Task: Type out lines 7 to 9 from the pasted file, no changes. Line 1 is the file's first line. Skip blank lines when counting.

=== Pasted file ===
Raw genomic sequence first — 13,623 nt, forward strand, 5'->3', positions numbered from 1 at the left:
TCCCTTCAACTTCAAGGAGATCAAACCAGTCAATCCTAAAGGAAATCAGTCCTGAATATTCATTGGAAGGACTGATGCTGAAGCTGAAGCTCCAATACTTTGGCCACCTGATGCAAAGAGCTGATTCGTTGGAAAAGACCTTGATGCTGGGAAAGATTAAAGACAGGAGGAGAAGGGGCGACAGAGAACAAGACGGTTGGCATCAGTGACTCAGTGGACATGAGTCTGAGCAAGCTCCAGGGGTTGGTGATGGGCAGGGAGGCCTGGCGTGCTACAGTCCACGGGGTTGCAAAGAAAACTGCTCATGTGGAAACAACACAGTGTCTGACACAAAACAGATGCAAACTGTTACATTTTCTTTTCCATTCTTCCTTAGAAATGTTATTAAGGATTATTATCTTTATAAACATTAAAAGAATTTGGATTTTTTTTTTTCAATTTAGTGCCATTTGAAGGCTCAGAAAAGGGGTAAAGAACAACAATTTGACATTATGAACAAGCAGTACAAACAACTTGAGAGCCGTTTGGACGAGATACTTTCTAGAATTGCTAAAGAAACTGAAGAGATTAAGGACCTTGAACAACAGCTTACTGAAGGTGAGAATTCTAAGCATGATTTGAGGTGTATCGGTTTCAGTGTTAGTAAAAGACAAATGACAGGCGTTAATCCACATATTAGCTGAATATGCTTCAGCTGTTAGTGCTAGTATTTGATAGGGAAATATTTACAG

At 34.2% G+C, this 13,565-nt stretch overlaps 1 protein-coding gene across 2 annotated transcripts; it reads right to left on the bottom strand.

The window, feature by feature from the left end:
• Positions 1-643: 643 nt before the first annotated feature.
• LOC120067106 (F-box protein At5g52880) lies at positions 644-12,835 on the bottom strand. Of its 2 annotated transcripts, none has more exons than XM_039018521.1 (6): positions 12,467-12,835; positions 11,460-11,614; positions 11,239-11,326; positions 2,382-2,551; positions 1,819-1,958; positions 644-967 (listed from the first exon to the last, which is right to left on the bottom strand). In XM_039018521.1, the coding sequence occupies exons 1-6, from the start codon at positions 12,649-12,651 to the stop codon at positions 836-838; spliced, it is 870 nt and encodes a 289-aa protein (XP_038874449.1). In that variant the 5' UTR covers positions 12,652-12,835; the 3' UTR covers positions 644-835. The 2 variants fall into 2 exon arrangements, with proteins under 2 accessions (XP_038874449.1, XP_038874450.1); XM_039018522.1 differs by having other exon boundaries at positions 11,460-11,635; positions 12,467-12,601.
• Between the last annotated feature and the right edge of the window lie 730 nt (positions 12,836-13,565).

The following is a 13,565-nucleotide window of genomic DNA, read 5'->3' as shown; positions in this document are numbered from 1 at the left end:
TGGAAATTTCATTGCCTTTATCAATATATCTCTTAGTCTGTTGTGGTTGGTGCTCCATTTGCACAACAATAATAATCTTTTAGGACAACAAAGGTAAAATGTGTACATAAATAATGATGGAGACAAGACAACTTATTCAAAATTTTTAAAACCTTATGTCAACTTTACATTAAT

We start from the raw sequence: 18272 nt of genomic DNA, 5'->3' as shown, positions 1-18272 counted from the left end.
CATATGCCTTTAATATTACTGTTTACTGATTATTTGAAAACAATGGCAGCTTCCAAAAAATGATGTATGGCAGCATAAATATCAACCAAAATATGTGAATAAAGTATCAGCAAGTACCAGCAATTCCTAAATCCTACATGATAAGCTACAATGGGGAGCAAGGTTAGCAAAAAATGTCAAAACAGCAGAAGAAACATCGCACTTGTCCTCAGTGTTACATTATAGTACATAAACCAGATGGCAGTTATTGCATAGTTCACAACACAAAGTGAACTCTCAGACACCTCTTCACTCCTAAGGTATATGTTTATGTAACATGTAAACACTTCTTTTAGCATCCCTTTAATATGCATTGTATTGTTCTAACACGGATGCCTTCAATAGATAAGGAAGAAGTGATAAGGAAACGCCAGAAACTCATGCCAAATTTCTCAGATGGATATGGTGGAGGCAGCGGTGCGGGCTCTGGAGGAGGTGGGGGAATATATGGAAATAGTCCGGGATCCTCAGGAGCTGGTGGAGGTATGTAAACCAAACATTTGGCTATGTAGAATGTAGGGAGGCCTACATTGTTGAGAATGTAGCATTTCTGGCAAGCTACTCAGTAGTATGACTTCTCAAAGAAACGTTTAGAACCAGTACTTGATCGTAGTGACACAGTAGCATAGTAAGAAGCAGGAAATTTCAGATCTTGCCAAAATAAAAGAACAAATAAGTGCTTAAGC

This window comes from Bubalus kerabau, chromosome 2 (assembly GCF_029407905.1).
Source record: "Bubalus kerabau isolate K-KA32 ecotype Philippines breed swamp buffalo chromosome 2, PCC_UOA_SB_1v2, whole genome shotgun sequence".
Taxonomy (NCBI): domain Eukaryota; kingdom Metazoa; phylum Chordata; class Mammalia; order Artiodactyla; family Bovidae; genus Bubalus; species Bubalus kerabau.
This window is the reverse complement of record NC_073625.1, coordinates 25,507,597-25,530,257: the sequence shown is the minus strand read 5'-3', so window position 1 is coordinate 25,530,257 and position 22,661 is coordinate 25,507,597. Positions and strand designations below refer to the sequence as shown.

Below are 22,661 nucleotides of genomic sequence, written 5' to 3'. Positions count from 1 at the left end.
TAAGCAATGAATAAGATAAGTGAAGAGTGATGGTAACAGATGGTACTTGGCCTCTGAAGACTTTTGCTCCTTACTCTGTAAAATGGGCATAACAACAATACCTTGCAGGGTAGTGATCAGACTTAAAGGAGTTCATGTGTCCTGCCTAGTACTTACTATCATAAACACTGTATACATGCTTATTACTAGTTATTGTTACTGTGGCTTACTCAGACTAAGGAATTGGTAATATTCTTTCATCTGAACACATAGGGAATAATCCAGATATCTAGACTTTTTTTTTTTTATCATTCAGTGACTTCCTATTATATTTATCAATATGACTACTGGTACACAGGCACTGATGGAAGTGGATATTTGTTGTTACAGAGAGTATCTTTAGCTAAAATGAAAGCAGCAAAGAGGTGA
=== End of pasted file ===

• Between the last annotated feature and the right edge of the window lie 730 nt (positions 12,836-13,565).

The following is a 13,565-nucleotide window of genomic DNA, read 5'->3' as shown; positions in this document are numbered from 1 at the left end:
TGGAAATTTCATTGCCTTTATCAATATATCTCTTAGTCTGTTGTGGTTGGTGCTCCATTTGCACAACAATAATAATCTTTTAGGACAACAAAGGTAAAATGTGTACATAAATAATGATGGAGACAAGACAACTTATTCAAAATTTTTAAAACCTTATGTCAACTTTACATTAAT